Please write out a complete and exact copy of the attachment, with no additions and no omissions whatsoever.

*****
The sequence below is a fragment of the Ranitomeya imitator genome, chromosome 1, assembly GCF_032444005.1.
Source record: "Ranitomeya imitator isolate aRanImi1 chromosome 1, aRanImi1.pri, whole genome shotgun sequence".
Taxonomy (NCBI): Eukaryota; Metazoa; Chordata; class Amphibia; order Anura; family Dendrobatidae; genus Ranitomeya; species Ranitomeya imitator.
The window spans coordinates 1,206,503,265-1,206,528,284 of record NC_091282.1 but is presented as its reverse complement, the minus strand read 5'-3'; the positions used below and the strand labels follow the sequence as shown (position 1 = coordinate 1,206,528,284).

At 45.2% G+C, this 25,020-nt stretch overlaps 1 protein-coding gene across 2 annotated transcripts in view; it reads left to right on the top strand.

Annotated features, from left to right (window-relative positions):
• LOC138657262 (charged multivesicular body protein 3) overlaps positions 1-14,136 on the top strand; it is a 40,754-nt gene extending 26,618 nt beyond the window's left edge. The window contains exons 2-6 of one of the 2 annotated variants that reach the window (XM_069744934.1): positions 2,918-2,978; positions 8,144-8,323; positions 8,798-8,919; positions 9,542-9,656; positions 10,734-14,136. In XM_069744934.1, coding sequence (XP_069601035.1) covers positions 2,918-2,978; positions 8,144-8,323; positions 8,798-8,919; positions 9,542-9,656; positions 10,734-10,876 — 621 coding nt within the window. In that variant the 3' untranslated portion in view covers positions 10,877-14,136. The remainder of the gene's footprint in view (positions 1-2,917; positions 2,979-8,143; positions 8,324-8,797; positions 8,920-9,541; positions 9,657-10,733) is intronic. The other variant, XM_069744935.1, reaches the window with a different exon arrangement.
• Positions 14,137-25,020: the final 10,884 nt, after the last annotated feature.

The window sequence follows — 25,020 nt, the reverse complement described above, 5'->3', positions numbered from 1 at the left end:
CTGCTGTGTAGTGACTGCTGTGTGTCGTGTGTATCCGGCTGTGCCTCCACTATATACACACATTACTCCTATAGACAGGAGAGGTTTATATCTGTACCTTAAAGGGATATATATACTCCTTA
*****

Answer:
The sequence below is a fragment of the Ranitomeya imitator genome, chromosome 1, assembly GCF_032444005.1.
Source record: "Ranitomeya imitator isolate aRanImi1 chromosome 1, aRanImi1.pri, whole genome shotgun sequence".
Taxonomy (NCBI): Eukaryota; Metazoa; Chordata; class Amphibia; order Anura; family Dendrobatidae; genus Ranitomeya; species Ranitomeya imitator.
The window spans coordinates 1,206,503,265-1,206,528,284 of record NC_091282.1 but is presented as its reverse complement, the minus strand read 5'-3'; the positions used below and the strand labels follow the sequence as shown (position 1 = coordinate 1,206,528,284).

At 45.2% G+C, this 25,020-nt stretch overlaps 1 protein-coding gene across 2 annotated transcripts in view; it reads left to right on the top strand.

Annotated features, from left to right (window-relative positions):
• LOC138657262 (charged multivesicular body protein 3) overlaps positions 1-14,136 on the top strand; it is a 40,754-nt gene extending 26,618 nt beyond the window's left edge. The window contains exons 2-6 of one of the 2 annotated variants that reach the window (XM_069744934.1): positions 2,918-2,978; positions 8,144-8,323; positions 8,798-8,919; positions 9,542-9,656; positions 10,734-14,136. In XM_069744934.1, coding sequence (XP_069601035.1) covers positions 2,918-2,978; positions 8,144-8,323; positions 8,798-8,919; positions 9,542-9,656; positions 10,734-10,876 — 621 coding nt within the window. In that variant the 3' untranslated portion in view covers positions 10,877-14,136. The remainder of the gene's footprint in view (positions 1-2,917; positions 2,979-8,143; positions 8,324-8,797; positions 8,920-9,541; positions 9,657-10,733) is intronic. The other variant, XM_069744935.1, reaches the window with a different exon arrangement.
• Positions 14,137-25,020: the final 10,884 nt, after the last annotated feature.

The window sequence follows — 25,020 nt, the reverse complement described above, 5'->3', positions numbered from 1 at the left end:
CTGCTGTGTAGTGACTGCTGTGTGTCGTGTGTATCCGGCTGTGCCTCCACTATATACACACATTACTCCTATAGACAGGAGAGGTTTATATCTGTACCTTAAAGGGATATATATACTCCTTA